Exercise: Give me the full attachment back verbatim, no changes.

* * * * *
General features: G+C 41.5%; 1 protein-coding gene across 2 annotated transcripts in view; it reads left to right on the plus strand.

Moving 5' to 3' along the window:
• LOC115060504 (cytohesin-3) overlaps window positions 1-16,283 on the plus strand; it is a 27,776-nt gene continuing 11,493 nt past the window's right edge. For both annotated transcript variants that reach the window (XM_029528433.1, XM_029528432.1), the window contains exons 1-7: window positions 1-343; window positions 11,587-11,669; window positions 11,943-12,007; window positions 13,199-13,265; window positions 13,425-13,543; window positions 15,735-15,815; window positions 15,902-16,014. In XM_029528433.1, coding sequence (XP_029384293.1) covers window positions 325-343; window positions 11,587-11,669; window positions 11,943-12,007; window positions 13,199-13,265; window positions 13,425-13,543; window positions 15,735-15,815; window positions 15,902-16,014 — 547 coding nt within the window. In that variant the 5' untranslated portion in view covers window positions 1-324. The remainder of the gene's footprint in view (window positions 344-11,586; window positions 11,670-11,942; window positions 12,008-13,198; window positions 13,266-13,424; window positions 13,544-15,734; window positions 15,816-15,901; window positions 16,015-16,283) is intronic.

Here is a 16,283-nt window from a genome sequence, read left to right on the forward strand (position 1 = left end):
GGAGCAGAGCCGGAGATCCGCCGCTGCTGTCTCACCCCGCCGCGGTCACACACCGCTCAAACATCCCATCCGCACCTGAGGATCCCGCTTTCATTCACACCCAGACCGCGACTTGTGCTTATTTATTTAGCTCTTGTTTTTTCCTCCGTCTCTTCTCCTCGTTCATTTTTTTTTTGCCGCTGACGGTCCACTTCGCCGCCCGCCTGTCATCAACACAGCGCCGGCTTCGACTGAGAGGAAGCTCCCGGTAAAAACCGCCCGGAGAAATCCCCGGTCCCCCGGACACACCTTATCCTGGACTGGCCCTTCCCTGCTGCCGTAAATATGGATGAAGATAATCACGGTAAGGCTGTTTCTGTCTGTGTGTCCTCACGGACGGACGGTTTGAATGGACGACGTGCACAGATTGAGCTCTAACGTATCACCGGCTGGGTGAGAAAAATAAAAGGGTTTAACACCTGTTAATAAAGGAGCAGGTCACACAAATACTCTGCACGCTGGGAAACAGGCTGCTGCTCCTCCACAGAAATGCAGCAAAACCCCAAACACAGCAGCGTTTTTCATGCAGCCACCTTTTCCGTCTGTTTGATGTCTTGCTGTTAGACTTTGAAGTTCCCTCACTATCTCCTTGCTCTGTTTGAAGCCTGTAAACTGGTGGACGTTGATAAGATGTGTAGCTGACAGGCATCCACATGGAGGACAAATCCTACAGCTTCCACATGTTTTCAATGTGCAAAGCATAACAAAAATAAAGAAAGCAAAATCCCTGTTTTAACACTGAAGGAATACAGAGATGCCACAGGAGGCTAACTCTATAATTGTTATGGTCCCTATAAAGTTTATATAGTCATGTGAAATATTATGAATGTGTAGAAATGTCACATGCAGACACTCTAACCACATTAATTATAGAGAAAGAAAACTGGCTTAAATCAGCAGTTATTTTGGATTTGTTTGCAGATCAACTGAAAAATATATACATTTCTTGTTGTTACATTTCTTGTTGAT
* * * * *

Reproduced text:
General features: G+C 41.5%; 1 protein-coding gene across 2 annotated transcripts in view; it reads left to right on the plus strand.

Moving 5' to 3' along the window:
• LOC115060504 (cytohesin-3) overlaps window positions 1-16,283 on the plus strand; it is a 27,776-nt gene continuing 11,493 nt past the window's right edge. For both annotated transcript variants that reach the window (XM_029528433.1, XM_029528432.1), the window contains exons 1-7: window positions 1-343; window positions 11,587-11,669; window positions 11,943-12,007; window positions 13,199-13,265; window positions 13,425-13,543; window positions 15,735-15,815; window positions 15,902-16,014. In XM_029528433.1, coding sequence (XP_029384293.1) covers window positions 325-343; window positions 11,587-11,669; window positions 11,943-12,007; window positions 13,199-13,265; window positions 13,425-13,543; window positions 15,735-15,815; window positions 15,902-16,014 — 547 coding nt within the window. In that variant the 5' untranslated portion in view covers window positions 1-324. The remainder of the gene's footprint in view (window positions 344-11,586; window positions 11,670-11,942; window positions 12,008-13,198; window positions 13,266-13,424; window positions 13,544-15,734; window positions 15,816-15,901; window positions 16,015-16,283) is intronic.

Here is a 16,283-nt window from a genome sequence, read left to right on the forward strand (position 1 = left end):
GGAGCAGAGCCGGAGATCCGCCGCTGCTGTCTCACCCCGCCGCGGTCACACACCGCTCAAACATCCCATCCGCACCTGAGGATCCCGCTTTCATTCACACCCAGACCGCGACTTGTGCTTATTTATTTAGCTCTTGTTTTTTCCTCCGTCTCTTCTCCTCGTTCATTTTTTTTTTGCCGCTGACGGTCCACTTCGCCGCCCGCCTGTCATCAACACAGCGCCGGCTTCGACTGAGAGGAAGCTCCCGGTAAAAACCGCCCGGAGAAATCCCCGGTCCCCCGGACACACCTTATCCTGGACTGGCCCTTCCCTGCTGCCGTAAATATGGATGAAGATAATCACGGTAAGGCTGTTTCTGTCTGTGTGTCCTCACGGACGGACGGTTTGAATGGACGACGTGCACAGATTGAGCTCTAACGTATCACCGGCTGGGTGAGAAAAATAAAAGGGTTTAACACCTGTTAATAAAGGAGCAGGTCACACAAATACTCTGCACGCTGGGAAACAGGCTGCTGCTCCTCCACAGAAATGCAGCAAAACCCCAAACACAGCAGCGTTTTTCATGCAGCCACCTTTTCCGTCTGTTTGATGTCTTGCTGTTAGACTTTGAAGTTCCCTCACTATCTCCTTGCTCTGTTTGAAGCCTGTAAACTGGTGGACGTTGATAAGATGTGTAGCTGACAGGCATCCACATGGAGGACAAATCCTACAGCTTCCACATGTTTTCAATGTGCAAAGCATAACAAAAATAAAGAAAGCAAAATCCCTGTTTTAACACTGAAGGAATACAGAGATGCCACAGGAGGCTAACTCTATAATTGTTATGGTCCCTATAAAGTTTATATAGTCATGTGAAATATTATGAATGTGTAGAAATGTCACATGCAGACACTCTAACCACATTAATTATAGAGAAAGAAAACTGGCTTAAATCAGCAGTTATTTTGGATTTGTTTGCAGATCAACTGAAAAATATATACATTTCTTGTTGTTACATTTCTTGTTGAT